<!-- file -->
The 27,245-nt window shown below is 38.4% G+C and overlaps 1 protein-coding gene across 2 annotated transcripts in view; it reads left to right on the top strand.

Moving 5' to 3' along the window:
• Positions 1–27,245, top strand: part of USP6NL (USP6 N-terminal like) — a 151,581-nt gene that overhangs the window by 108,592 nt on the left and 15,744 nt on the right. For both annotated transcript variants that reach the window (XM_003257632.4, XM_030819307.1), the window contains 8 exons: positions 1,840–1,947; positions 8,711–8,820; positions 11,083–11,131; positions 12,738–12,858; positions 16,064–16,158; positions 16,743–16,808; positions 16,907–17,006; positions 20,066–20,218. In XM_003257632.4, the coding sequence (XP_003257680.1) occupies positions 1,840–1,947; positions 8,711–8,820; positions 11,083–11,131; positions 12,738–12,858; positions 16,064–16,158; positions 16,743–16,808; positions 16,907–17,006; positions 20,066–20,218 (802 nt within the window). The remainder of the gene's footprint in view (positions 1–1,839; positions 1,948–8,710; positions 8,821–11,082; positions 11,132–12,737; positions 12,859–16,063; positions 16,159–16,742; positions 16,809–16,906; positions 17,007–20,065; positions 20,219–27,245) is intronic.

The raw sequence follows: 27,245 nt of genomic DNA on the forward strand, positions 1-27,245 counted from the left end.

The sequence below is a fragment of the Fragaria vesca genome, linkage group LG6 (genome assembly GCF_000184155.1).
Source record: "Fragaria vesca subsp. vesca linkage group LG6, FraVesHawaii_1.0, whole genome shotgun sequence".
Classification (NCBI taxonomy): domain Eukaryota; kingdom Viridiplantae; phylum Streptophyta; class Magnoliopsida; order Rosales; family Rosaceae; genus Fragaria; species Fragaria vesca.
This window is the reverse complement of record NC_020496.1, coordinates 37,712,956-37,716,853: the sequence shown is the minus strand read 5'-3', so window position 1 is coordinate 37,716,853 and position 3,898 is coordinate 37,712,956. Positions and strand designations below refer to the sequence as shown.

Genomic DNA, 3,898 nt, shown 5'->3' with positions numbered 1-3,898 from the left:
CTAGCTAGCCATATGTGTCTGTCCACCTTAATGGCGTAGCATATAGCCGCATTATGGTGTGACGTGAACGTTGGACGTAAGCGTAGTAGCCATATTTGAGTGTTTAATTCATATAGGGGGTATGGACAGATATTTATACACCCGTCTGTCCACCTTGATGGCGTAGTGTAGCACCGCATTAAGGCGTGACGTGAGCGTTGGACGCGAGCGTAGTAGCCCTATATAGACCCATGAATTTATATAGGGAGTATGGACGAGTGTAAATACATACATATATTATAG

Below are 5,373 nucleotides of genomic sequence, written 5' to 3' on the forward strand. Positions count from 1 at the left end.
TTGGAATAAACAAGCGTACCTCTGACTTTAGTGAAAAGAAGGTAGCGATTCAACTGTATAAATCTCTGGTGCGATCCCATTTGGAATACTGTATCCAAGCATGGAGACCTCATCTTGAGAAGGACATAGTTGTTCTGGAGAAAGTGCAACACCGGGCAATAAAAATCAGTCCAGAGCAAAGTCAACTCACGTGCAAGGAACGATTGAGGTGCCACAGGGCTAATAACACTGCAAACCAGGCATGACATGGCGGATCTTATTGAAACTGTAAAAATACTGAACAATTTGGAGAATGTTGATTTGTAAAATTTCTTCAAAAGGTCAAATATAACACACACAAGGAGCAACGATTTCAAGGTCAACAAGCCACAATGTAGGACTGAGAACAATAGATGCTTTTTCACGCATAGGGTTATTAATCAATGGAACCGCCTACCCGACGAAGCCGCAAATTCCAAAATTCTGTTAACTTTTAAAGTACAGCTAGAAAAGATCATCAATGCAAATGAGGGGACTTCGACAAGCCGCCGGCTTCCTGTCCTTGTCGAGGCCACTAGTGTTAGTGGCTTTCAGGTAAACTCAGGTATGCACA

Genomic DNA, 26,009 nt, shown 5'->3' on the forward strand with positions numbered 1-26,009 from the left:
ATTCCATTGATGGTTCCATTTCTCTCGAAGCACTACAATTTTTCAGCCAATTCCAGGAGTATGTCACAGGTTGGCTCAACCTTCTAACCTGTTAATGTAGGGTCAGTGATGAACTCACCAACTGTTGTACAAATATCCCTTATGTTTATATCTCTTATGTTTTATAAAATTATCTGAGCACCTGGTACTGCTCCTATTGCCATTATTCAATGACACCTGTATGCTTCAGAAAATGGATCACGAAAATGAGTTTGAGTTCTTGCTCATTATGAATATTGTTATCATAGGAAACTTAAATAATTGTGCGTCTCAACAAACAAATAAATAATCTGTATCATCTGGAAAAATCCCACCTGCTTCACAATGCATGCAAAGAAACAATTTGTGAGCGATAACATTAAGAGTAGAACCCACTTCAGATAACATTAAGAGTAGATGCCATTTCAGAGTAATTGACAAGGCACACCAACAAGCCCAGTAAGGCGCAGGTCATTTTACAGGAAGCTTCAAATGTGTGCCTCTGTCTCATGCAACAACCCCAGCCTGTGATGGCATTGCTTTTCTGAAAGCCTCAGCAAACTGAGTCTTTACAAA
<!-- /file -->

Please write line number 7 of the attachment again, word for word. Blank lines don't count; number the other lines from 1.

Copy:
Classification (NCBI taxonomy): domain Eukaryota; kingdom Viridiplantae; phylum Streptophyta; class Magnoliopsida; order Rosales; family Rosaceae; genus Fragaria; species Fragaria vesca.